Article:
I was nervous about traveling by myself to a different country, but the minute I stepped off the plane I felted welcomed and secure. I got to meet amazing people, both in the program and along our travels.

Some of my favourite experiences where meeting different groups in the region who were passionately working to create change. For example, the Young County Change Makers (YCCM) is composed of some hard working individuals who are really inspirational! They helped us settle in and were really nice. We were able to help them build a community library that brings books, education, and recreation to the youth living in Kisumu.

The play part of the trip was also wonderful. For example, biking through Hell's Gate National Park (think Lion King) and being so close to wild animals. Zebra ran right past me! I also got to climb "Pride Rock" and walk through the gorge.

Overall, this is an experience that is well worth your time and money. I wouldn't be able to express in full how awesome it is on this website. It is something you really need to experience to understand, and trust me, you'll love it!!

How can this program be improved?

The long bus rides aren't the funniest, but that's something you have to deal with when you are backpacking. In the end, it was always worth it. Anyway, little thing that might have bugged me is completely forgotten and only the good memories live on!

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24 years old
Baltimore, MD
Kenyon College

What backpacking should look like


This is an incredible program. They really attempt to help you understand and become part of East Africa. You stay in a variety of living conditions from camping, to a guest house, and many different kinds of hostels to show us the many way you can travel. They also provide you with the skills you need to get around despite cultural or language barrier and they teach you how to do it as cheaply as possible. I had never backpacked before this program and I felt comfortable traveling and staying by myself during our independent travel time. I never wanted to feel like I was a tourist looking at the sights while never actually seeing the country I was really in. This program provides you the opportunity to become a part of the culture while constantly changing you to ask yourself what your impact is and why your there.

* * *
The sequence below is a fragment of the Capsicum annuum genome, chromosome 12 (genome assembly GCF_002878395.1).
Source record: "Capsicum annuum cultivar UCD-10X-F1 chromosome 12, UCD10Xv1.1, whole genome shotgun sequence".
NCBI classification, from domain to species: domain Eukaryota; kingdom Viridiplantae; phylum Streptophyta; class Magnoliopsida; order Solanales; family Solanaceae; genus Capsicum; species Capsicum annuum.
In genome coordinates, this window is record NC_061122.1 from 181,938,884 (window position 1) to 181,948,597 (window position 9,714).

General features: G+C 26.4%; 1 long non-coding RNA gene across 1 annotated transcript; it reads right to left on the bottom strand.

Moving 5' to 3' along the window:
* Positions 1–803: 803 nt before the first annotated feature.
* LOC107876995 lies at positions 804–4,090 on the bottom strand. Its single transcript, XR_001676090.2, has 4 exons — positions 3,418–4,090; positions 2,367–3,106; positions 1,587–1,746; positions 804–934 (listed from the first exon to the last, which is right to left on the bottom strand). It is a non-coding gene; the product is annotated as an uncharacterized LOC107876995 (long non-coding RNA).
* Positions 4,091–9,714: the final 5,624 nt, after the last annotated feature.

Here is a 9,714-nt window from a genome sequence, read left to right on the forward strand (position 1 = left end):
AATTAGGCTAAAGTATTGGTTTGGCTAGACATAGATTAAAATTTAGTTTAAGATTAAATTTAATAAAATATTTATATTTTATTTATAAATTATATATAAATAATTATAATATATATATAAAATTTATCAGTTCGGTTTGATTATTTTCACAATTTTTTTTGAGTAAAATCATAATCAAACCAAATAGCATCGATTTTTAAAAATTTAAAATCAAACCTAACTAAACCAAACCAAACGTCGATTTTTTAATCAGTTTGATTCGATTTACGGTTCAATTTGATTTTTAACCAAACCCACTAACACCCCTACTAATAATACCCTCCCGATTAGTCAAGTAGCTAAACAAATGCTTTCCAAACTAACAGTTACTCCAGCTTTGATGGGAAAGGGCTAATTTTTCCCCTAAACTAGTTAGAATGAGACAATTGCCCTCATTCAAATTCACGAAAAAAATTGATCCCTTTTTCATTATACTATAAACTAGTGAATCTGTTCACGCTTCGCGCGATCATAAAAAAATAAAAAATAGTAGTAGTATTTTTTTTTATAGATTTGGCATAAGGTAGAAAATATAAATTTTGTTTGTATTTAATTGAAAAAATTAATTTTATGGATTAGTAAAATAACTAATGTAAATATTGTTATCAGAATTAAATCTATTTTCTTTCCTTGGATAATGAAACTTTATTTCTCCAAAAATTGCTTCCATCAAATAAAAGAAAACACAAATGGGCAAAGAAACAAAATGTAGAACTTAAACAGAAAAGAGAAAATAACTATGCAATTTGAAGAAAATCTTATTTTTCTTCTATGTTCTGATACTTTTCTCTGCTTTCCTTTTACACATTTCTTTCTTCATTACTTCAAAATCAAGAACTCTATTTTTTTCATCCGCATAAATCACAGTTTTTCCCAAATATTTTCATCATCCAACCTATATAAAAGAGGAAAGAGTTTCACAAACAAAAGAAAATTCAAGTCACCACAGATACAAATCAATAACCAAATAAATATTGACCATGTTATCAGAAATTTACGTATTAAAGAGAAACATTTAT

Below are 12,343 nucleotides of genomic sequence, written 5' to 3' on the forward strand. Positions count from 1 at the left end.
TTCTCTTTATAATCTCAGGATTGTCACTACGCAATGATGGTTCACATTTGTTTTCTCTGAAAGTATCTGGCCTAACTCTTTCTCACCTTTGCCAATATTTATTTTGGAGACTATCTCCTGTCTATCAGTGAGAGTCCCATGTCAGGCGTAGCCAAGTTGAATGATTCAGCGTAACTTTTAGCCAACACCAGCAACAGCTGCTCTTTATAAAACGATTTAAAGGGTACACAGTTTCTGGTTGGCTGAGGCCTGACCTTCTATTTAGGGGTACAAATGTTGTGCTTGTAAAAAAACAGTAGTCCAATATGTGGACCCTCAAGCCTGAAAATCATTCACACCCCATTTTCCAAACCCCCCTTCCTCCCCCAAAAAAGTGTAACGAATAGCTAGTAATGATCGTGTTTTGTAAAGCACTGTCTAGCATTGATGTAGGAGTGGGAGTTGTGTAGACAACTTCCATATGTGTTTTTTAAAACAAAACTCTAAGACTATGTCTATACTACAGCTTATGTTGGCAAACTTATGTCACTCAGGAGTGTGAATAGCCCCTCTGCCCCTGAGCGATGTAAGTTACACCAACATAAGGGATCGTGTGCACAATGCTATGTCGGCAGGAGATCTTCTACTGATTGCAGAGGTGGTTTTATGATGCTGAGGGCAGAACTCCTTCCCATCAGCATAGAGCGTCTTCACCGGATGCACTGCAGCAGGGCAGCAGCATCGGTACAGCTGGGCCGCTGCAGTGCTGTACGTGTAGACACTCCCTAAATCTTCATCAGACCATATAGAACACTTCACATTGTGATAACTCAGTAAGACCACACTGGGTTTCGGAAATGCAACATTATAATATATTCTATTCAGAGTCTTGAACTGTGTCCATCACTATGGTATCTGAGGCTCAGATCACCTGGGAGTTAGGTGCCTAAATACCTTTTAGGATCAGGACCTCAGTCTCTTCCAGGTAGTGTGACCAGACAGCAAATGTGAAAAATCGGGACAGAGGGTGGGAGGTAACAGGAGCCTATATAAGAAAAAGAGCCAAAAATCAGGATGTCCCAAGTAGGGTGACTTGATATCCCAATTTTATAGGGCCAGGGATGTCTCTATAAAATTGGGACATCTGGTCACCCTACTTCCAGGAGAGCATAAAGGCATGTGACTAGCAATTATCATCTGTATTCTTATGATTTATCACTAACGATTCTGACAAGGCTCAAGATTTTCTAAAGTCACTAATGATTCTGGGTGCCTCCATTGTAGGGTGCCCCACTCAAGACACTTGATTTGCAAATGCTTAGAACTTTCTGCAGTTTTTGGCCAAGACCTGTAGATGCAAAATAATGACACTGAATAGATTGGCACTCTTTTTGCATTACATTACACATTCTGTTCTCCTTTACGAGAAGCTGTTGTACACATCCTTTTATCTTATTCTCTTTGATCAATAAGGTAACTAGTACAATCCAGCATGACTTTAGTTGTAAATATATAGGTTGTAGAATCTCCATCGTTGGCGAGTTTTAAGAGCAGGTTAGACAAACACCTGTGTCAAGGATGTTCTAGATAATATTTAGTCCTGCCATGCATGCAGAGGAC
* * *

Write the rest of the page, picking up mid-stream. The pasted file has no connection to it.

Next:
How can this program be improved?

This program assigned us with host families whom we stayed with for a night and two days. I personally would have liked to stay an extra night or too. I do not think I was able to truly bond in that short amount of time.

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24 years old
New York

OG is the best!


I can't express how truly life-changing a trip with OG is. My trip to East Africa was an incredible learning experience and was soooo much fun! Please please go! It's worth every penny in the world and as a student, I know the reality of being a poor student.

About The Provider


Operation Groundswell is all about backpacking with a purpose. With ethical travel at the crux of our philosophy, Operation Groundswell designs financially accessible programs that tell a story, addressing key challenges unique to each region and community we work with, told from diverse local perspectives.